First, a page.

When cooking candy, the most important thing to get right is the temperature of the batch. Ensure you have an accurate thermometer (preferably one with the key temperatures marked on). We have put this hand candy cooking temperature chart together which outlines the key temperatures popular candy based sweets are cooked to.
As the sugar syrup is cooked the water boils away; this will cause the concentration of sugar to increase.
The highest temperature the sugar syrup reaches determines what the candy will be like when it’s cooled.
sugar syrup, fruit liquer, some icings
|230-235℉(106-112℃)||A spoon full drizzled pored onto a plate will form thin fine threads.|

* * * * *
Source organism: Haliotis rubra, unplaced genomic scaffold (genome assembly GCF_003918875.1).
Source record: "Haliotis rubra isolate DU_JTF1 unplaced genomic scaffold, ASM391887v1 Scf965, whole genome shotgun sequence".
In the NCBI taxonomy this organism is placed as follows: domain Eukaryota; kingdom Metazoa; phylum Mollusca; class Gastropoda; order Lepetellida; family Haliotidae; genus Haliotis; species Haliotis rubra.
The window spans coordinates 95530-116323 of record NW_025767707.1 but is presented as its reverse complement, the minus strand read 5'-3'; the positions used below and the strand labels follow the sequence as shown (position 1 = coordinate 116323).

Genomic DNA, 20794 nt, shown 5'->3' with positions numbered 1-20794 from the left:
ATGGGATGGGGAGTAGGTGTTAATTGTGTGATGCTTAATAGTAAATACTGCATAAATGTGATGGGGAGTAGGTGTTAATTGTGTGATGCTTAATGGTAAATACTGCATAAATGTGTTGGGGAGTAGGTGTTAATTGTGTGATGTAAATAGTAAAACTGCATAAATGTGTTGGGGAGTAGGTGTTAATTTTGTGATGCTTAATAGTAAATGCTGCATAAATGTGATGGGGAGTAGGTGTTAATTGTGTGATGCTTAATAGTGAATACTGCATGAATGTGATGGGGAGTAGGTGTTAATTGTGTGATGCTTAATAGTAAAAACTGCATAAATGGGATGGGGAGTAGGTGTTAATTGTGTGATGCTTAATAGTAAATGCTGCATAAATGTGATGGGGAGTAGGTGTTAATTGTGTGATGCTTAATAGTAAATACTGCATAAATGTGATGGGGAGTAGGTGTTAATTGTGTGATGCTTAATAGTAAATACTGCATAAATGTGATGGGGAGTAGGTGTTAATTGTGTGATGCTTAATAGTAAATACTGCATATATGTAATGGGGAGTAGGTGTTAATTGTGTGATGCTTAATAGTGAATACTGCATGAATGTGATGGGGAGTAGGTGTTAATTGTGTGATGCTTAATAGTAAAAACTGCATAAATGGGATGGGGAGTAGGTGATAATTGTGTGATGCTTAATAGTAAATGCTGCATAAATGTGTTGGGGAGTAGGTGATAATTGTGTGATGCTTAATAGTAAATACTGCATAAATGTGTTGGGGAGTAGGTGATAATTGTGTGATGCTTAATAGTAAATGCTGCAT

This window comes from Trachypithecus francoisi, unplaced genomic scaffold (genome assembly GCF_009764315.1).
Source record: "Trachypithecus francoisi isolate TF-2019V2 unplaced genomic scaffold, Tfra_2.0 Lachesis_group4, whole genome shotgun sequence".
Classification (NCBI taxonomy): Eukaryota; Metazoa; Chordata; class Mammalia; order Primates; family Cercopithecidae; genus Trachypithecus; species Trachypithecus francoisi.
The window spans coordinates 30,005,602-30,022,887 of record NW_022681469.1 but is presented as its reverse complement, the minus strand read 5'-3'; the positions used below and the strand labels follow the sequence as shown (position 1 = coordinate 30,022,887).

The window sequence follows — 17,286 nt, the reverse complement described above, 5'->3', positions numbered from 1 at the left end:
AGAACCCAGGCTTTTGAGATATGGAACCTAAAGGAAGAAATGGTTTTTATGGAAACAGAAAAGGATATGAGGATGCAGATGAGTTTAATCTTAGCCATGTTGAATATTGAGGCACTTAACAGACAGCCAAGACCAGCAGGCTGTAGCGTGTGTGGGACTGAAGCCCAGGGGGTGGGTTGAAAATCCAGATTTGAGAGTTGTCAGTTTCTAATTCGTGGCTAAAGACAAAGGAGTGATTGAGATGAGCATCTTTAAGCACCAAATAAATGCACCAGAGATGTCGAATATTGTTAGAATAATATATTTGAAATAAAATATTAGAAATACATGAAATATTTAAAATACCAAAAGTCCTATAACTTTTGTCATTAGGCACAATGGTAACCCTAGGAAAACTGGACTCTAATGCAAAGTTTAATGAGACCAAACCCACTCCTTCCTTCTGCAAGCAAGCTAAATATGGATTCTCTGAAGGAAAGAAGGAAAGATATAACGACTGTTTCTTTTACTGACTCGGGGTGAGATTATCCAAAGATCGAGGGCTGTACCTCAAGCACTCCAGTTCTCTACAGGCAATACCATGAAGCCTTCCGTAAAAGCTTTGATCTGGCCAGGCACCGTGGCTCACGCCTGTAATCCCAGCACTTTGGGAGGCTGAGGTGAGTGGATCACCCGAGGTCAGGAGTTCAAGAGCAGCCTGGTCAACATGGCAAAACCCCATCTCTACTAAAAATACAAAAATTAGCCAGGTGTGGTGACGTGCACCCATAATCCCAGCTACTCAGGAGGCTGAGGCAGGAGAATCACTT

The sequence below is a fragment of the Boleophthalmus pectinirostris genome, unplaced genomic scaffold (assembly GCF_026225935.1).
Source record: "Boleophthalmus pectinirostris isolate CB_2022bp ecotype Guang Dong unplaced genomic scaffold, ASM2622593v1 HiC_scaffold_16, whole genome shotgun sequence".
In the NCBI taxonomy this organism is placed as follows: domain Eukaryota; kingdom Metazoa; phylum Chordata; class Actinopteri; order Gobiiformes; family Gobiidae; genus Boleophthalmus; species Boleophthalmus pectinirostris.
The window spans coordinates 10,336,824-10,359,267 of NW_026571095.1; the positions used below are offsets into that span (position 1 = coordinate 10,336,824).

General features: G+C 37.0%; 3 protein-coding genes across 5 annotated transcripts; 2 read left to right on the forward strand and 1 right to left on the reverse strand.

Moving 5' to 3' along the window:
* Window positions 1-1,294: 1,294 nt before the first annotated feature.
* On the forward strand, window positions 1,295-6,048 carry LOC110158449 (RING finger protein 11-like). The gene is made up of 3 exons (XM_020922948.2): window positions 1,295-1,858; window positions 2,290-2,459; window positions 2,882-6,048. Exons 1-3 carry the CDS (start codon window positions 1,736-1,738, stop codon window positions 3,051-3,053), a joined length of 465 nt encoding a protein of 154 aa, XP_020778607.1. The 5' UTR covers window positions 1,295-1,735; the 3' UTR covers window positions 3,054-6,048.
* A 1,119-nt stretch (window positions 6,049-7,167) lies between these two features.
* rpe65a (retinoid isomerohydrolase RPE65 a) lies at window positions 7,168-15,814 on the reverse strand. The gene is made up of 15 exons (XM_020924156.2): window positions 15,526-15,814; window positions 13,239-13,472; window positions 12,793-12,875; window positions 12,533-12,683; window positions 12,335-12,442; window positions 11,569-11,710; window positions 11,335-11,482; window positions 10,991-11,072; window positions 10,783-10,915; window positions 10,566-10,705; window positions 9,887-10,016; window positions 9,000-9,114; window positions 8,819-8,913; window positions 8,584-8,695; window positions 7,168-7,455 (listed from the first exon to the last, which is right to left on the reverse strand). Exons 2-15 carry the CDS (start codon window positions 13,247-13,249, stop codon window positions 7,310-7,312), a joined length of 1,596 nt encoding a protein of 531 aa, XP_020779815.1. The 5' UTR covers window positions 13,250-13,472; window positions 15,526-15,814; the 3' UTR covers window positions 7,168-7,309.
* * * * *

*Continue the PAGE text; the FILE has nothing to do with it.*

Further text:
fudge, fondant, pralines, peppermint creams
|235-240℉(112-116℃)||A small amount of syrup dropped into chilled water forms a ball but flattens when picked up with fingers|
|245-250℉(118-120℃)||A small amount of syrup dropped into cold water forms a ball which is firm when handled.|
nougat, marshmallow, toffee, gummies, rock candy
|250-265℉(121-130℃)||The ball of syrup is more rigid but still pliable.|
taffy, butterscotch, toffee apples
|270-290℉(132-143℃)||A small amount of syrup is dropped into cold water will separate into threads that will bend when picked up.|
brittles, hard candy, lollipops
|300-310℉(149-154℃)||The syrup separates into threads that are hard and brittle.|
|Light Caramel||320-335℉(160-170℃)||A spoonful poured onto a white plate will be honey – golden in colour.|
|Dark Caramel||Up to 350℉(177℃)||A spoonful will be a deep red amber colour when poured onto a white plate.|